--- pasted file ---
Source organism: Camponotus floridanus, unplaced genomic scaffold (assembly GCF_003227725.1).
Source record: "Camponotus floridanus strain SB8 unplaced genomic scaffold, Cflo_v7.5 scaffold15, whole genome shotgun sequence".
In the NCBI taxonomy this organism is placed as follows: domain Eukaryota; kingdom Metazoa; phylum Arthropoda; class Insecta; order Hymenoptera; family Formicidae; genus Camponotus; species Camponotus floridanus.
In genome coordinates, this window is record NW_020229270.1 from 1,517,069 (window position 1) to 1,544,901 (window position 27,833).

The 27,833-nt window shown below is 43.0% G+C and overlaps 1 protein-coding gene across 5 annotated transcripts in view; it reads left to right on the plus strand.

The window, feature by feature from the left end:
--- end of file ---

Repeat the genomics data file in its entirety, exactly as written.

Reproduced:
Source organism: Camponotus floridanus, unplaced genomic scaffold (assembly GCF_003227725.1).
Source record: "Camponotus floridanus strain SB8 unplaced genomic scaffold, Cflo_v7.5 scaffold15, whole genome shotgun sequence".
In the NCBI taxonomy this organism is placed as follows: domain Eukaryota; kingdom Metazoa; phylum Arthropoda; class Insecta; order Hymenoptera; family Formicidae; genus Camponotus; species Camponotus floridanus.
In genome coordinates, this window is record NW_020229270.1 from 1,517,069 (window position 1) to 1,544,901 (window position 27,833).

The 27,833-nt window shown below is 43.0% G+C and overlaps 1 protein-coding gene across 5 annotated transcripts in view; it reads left to right on the plus strand.

The window, feature by feature from the left end: